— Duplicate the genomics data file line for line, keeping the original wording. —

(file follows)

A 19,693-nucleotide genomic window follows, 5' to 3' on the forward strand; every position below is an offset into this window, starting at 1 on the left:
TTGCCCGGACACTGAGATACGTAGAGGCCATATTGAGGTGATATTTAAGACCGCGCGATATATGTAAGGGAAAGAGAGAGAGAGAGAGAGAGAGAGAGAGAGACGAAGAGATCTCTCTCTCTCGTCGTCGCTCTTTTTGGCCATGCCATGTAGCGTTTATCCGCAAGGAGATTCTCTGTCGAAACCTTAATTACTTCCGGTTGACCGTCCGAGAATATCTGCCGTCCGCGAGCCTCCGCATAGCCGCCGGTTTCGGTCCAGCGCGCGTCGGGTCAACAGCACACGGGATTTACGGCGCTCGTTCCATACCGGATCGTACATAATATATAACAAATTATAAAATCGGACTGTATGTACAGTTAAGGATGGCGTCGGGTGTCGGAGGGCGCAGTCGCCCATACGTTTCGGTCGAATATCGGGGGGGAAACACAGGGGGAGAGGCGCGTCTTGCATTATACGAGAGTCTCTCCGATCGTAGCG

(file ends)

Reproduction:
A 19,693-nucleotide genomic window follows, 5' to 3' on the forward strand; every position below is an offset into this window, starting at 1 on the left:
TTGCCCGGACACTGAGATACGTAGAGGCCATATTGAGGTGATATTTAAGACCGCGCGATATATGTAAGGGAAAGAGAGAGAGAGAGAGAGAGAGAGAGAGAGACGAAGAGATCTCTCTCTCTCGTCGTCGCTCTTTTTGGCCATGCCATGTAGCGTTTATCCGCAAGGAGATTCTCTGTCGAAACCTTAATTACTTCCGGTTGACCGTCCGAGAATATCTGCCGTCCGCGAGCCTCCGCATAGCCGCCGGTTTCGGTCCAGCGCGCGTCGGGTCAACAGCACACGGGATTTACGGCGCTCGTTCCATACCGGATCGTACATAATATATAACAAATTATAAAATCGGACTGTATGTACAGTTAAGGATGGCGTCGGGTGTCGGAGGGCGCAGTCGCCCATACGTTTCGGTCGAATATCGGGGGGGAAACACAGGGGGAGAGGCGCGTCTTGCATTATACGAGAGTCTCTCCGATCGTAGCG